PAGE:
Eisenhower and the Missile Gap.


PETER J. ROMAN, Eisenhower and the Missile Gap (Ithaca, NY: Cornell University Press, 1995), 208 + pp. $35.00 cloth (ISBN 0-8014-2797-5).

Making thorough use of recently declassified documents, Peter J. Roman has produced a carefully researched analysis of the strategic nuclear policy making during the missile gap period (1957-60) of the Eisenhower administration. His purpose is to identify the administration's choices and processes and to provide "an evaluation that informs both the general literature on presidential power in foreign policy-making and perspectives on the Eisenhower presidency" (p. 3). Roman does so through a sequential analysis of intelligence assessments of the Soviet missile program (chapter 2), the administration's attempts to formulate a national strategy but still control defense spending (chapter 3), and the impact of these efforts on the nature, size, and manner of defense spending and nuclear force deployments (chapters 4-5).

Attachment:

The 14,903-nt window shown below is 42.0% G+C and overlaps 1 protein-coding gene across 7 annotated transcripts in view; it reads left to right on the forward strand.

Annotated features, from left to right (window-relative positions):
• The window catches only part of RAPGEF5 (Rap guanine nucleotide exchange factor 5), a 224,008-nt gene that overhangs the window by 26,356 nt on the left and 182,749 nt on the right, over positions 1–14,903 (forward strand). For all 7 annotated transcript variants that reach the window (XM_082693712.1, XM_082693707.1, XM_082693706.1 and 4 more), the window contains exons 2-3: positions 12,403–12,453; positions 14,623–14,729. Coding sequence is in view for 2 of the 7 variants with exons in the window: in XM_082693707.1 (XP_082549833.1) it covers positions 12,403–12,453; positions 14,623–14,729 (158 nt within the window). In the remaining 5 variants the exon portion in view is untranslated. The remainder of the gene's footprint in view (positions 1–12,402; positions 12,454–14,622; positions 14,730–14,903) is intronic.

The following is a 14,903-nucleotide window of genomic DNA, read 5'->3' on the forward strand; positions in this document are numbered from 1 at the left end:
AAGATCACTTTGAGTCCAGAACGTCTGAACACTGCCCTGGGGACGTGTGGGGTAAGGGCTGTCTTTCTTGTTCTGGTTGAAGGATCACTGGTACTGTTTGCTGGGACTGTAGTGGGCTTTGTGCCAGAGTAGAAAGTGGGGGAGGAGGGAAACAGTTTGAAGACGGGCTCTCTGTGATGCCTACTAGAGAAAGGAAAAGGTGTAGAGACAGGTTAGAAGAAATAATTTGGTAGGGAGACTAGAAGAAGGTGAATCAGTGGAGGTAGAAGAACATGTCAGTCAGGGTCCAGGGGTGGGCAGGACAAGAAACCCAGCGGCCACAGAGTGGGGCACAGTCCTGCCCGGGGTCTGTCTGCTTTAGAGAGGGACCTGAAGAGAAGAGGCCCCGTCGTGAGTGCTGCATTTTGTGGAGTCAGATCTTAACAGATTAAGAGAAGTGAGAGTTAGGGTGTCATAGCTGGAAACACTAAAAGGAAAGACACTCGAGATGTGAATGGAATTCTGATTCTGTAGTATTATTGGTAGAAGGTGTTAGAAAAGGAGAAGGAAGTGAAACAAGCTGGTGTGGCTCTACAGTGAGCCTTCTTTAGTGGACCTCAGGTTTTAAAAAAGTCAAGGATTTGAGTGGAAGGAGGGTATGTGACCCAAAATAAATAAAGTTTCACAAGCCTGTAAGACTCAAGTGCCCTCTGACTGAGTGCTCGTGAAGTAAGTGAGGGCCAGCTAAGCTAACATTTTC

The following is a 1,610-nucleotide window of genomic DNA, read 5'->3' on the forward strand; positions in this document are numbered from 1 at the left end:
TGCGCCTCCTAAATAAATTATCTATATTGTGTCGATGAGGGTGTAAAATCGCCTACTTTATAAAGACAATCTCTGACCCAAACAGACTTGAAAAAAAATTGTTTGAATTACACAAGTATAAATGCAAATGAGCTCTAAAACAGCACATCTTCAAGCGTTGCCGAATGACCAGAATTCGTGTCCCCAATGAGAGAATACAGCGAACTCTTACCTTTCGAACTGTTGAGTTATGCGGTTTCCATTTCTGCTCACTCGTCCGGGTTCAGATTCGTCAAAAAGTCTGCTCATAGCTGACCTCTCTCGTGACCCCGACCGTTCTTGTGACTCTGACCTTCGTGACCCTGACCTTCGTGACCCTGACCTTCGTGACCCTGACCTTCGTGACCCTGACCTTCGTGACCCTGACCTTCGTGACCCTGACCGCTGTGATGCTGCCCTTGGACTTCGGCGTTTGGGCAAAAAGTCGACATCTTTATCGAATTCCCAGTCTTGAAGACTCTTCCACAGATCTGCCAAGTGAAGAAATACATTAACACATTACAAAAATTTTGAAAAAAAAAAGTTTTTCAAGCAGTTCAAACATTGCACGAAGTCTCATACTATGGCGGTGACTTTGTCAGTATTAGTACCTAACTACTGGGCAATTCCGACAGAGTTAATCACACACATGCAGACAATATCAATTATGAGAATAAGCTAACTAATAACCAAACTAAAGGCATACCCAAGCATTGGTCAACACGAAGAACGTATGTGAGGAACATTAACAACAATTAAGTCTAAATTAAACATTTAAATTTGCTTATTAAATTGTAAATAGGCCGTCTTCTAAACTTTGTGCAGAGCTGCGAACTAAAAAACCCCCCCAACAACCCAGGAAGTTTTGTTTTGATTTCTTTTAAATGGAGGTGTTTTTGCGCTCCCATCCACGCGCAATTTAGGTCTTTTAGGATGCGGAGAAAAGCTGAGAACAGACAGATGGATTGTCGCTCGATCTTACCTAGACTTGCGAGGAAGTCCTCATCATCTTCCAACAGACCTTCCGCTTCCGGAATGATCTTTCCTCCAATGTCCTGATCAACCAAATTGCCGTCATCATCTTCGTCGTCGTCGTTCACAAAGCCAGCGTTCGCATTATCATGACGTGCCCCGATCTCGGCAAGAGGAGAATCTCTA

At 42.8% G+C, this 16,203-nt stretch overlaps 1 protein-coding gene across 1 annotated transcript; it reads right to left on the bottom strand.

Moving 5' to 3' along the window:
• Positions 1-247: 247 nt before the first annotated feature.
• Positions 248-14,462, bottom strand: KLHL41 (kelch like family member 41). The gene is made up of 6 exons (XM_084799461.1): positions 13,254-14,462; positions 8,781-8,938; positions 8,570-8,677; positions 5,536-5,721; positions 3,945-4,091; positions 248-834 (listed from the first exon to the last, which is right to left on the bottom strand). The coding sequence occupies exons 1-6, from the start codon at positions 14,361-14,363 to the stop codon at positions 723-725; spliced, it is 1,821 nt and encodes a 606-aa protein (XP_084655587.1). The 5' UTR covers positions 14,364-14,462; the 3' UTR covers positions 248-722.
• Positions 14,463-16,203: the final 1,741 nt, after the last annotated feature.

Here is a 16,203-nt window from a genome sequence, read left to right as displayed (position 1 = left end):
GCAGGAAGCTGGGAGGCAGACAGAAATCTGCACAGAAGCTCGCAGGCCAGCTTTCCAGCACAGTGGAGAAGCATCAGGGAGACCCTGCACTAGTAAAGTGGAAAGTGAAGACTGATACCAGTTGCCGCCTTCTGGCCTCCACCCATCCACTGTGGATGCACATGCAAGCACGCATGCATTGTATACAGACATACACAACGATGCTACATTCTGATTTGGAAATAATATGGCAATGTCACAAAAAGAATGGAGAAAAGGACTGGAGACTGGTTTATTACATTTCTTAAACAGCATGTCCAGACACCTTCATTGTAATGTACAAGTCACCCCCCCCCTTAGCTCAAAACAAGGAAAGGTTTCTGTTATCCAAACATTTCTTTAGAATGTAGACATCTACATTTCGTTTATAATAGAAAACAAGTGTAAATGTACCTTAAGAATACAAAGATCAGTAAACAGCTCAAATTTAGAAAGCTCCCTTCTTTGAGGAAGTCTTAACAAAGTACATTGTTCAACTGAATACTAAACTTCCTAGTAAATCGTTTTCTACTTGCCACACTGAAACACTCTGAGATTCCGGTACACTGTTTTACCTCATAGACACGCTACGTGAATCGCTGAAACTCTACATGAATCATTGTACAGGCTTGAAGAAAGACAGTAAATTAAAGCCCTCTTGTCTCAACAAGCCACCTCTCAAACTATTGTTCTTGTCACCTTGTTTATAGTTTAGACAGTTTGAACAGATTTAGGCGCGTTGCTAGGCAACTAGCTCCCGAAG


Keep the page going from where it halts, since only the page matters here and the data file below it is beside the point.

Substantively, Roman's analysis is rich and detailed, providing numerous insights. For example, after carefully describing the formulation of intelligence estimates and threat assessment, which were consistently exaggerated during the period, the author concludes that "inaccuracies in intelligence estimates can be attributed to a weak data base, erroneous assumptions in analysis, and poor coordination within the intelligence community" (p. 30), not systematic bias within the military and intelligence bureaucracies (although the services produced estimates that reinforced their own preferences in nuclear force acquisition and deployment; see, e.g., pp. 44, 46). Roman also argues that the "worst-case scenarios" generated by the administration (and others) derived from the combination of the "inflated intelligence estimates of Soviet missile deployment, inadequate attack warning systems, and the U.S. strategic force posture" (p. 60). In addition, his examination of the administration's decision to continue its strategy of "massive retaliation," along with the targeting doctrine and nuclear force posture on which it would rest, reveals that the continuation of existing policies masked a substantial and sometimes heated policy debate. This dispute occurred both within the administration (heavily conditioned by organizational interests and interservice rivalries) and between the administration and members of Congress. Roman concludes that Eisenhower opted to retain massive retaliation for both...

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